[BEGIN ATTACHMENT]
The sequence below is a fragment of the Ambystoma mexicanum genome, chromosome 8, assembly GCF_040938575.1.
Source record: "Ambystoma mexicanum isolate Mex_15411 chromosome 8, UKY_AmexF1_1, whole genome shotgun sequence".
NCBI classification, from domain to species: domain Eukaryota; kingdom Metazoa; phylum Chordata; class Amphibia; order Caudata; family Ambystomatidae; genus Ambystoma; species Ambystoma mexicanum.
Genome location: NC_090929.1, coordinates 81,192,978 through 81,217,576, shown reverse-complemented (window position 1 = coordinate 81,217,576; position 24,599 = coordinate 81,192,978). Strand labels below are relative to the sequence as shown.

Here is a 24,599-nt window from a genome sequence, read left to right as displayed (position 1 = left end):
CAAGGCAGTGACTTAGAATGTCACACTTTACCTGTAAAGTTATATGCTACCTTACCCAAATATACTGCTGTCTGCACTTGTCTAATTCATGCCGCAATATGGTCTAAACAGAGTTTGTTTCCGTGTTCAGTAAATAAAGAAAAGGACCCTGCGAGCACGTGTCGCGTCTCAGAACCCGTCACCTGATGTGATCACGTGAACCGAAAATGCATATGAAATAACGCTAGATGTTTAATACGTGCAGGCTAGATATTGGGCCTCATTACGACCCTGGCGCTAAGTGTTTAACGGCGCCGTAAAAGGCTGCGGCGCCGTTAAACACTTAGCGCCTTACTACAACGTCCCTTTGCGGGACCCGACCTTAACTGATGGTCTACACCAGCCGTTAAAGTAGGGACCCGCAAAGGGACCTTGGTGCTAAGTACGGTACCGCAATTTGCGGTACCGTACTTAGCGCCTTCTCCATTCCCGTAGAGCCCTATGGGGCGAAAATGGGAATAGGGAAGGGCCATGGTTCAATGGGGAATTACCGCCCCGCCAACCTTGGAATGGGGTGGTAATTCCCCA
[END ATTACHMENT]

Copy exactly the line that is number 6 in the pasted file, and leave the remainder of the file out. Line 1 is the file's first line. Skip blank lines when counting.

CAAGGCAGTGACTTAGAATGTCACACTTTACCTGTAAAGTTATATGCTACCTTACCCAAATATACTGCTGTCTGCACTTGTCTAATTCATGCCGCAATATGGTCTAAACAGAGTTTGTTTCCGTGTTCAGTAAATAAAGAAAAGGACCCTGCGAGCACGTGTCGCGTCTCAGAACCCGTCACCTGATGTGATCACGTGAACCGAAAATGCATATGAAATAACGCTAGATGTTTAATACGTGCAGGCTAGATATTGGGCCTCATTACGACCCTGGCGCTAAGTGTTTAACGGCGCCGTAAAAGGCTGCGGCGCCGTTAAACACTTAGCGCCTTACTACAACGTCCCTTTGCGGGACCCGACCTTAACTGATGGTCTACACCAGCCGTTAAAGTAGGGACCCGCAAAGGGACCTTGGTGCTAAGTACGGTACCGCAATTTGCGGTACCGTACTTAGCGCCTTCTCCATTCCCGTAGAGCCCTATGGGGCGAAAATGGGAATAGGGAAGGGCCATGGTTCAATGGGGAATTACCGCCCCGCCAACCTTGGAATGGGGTGGTAATTCCCCA